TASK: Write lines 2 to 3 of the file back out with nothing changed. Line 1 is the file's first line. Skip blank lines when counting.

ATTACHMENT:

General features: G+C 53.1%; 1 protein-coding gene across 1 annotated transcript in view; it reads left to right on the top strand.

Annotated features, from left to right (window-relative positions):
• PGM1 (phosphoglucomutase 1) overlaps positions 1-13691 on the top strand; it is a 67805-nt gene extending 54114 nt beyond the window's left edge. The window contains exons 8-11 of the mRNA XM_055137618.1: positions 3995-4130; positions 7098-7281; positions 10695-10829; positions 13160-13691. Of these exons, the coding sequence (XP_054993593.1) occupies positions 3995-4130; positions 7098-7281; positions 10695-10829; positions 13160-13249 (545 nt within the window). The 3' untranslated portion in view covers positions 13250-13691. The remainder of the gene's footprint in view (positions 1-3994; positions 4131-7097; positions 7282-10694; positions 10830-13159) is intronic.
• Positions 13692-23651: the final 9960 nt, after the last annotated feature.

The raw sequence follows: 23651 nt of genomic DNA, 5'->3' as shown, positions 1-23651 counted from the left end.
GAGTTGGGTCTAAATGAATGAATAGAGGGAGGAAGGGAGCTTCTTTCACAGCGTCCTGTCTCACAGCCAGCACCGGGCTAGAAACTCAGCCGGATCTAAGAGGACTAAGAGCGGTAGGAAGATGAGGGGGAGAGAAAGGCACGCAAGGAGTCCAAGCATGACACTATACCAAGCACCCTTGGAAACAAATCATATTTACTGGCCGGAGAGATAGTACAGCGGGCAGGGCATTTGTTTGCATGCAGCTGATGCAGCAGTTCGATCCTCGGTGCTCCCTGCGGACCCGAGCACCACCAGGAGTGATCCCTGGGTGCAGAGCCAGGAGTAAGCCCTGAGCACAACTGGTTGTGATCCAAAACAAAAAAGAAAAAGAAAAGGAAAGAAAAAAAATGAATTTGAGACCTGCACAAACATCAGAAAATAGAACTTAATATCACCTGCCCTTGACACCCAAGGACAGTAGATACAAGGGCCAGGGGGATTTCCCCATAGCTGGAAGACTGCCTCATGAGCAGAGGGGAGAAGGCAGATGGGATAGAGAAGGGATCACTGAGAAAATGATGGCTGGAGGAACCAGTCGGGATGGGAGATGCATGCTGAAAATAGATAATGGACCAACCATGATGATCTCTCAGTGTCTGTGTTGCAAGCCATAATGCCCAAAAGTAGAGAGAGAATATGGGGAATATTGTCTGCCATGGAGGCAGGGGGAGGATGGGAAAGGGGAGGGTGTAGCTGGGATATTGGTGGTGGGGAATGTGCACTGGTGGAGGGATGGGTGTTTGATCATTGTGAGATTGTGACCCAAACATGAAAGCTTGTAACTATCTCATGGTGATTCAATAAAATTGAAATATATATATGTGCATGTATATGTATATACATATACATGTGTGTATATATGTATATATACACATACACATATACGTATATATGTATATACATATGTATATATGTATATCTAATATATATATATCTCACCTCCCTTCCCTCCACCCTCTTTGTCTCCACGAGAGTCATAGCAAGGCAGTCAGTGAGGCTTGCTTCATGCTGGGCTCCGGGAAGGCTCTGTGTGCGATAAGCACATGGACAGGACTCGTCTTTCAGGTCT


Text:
Annotated features, from left to right (window-relative positions):
• PGM1 (phosphoglucomutase 1) overlaps positions 1-13691 on the top strand; it is a 67805-nt gene extending 54114 nt beyond the window's left edge. The window contains exons 8-11 of the mRNA XM_055137618.1: positions 3995-4130; positions 7098-7281; positions 10695-10829; positions 13160-13691. Of these exons, the coding sequence (XP_054993593.1) occupies positions 3995-4130; positions 7098-7281; positions 10695-10829; positions 13160-13249 (545 nt within the window). The 3' untranslated portion in view covers positions 13250-13691. The remainder of the gene's footprint in view (positions 1-3994; positions 4131-7097; positions 7282-10694; positions 10830-13159) is intronic.